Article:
Perhaps the best reason to own Philip Morris is the dividend. The $3.76 annual payment yields 4.40% annually as of Thursday's close. This is a company that has rewarded investors since its spinoff from Altria. The chart below shows how the dividend has gone higher and higher. The years represent the majority payment, so for example 2014 represents the $0.94 payment that will be received three times in 2014. You can still get in on the next payment, but not for much longer.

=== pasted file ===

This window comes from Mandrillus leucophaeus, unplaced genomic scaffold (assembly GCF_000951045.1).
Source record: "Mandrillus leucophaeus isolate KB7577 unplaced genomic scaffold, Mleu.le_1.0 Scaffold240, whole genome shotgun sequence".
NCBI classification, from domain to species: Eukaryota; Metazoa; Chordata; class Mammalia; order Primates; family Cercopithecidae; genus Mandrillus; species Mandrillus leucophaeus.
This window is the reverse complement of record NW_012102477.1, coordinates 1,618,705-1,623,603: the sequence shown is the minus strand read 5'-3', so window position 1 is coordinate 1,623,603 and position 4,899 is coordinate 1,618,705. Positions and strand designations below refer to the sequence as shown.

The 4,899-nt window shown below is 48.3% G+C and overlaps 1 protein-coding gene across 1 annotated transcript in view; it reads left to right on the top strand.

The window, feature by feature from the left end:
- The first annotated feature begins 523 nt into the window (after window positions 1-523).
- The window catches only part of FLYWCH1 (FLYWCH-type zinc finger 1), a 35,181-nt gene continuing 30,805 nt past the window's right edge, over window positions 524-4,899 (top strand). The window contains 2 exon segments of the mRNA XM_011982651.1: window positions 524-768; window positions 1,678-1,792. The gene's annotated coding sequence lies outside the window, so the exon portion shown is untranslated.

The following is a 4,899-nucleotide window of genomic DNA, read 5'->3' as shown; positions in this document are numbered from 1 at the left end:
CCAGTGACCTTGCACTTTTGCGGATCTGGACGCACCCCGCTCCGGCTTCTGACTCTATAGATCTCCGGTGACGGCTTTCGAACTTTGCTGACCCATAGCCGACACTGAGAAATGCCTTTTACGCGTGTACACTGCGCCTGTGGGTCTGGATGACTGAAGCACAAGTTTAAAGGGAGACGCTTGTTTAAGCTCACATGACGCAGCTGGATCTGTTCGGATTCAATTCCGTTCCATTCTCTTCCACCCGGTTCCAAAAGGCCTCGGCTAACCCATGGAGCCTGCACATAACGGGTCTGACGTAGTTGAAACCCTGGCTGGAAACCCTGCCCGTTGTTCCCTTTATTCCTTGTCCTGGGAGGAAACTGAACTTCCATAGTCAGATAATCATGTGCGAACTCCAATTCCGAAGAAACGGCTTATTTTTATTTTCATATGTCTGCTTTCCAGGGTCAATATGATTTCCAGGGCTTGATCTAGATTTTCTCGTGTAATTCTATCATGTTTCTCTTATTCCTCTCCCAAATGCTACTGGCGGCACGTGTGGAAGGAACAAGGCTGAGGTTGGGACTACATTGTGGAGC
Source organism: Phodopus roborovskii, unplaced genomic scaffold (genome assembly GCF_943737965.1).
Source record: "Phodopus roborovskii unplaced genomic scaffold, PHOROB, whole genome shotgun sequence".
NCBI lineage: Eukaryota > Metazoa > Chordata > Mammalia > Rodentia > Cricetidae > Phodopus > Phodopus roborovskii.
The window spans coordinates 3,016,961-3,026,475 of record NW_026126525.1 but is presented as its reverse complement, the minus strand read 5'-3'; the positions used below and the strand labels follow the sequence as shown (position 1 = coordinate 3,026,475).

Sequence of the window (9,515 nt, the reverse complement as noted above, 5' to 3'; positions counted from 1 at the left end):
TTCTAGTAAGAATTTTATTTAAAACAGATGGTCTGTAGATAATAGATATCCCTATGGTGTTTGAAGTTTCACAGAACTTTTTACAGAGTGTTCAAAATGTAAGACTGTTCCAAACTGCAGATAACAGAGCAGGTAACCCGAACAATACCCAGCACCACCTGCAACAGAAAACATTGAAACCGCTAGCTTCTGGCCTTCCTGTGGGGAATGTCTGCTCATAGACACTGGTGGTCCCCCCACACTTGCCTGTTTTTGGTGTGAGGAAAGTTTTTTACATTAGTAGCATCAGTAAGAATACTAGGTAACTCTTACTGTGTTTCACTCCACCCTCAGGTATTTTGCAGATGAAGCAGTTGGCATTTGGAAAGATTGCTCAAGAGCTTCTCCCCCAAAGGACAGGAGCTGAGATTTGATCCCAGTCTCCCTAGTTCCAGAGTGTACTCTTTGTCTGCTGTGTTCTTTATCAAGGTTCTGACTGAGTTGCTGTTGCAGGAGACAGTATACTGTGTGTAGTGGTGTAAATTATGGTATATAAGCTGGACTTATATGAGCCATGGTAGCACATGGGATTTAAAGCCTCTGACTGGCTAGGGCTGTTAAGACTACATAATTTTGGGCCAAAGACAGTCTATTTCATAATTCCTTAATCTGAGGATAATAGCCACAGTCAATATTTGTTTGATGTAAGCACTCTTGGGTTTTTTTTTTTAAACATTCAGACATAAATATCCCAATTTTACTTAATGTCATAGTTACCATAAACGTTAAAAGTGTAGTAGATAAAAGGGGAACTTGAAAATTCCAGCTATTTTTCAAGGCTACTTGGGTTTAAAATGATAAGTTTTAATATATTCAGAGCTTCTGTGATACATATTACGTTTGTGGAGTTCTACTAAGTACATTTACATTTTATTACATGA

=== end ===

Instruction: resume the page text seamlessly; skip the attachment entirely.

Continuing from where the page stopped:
The dividend alone is one excellent reason to buy, but there's another that makes this stock even more attractive. Philip Morris is in the middle of a 3 year, $18 billion buyback plan, which is mostly executed evenly each quarter. That means that $6 billion worth of shares should be bought back during 2014. Although the company has poured on billions in debt for this buyback thanks to depressed cash flows, it makes sense in this low-rate environment. However, investors should realize that the buyback rate will probably slow down when the current plan ends. I'm targeting $4 billion or so a year for the next plan when the current one finishes up, scheduled for 2015. The buyback has done an excellent job of reducing the company's share count, which in turn means a higher dividend payout. It would not surprise me if the dividend gets to about $5.00 a share three years from now.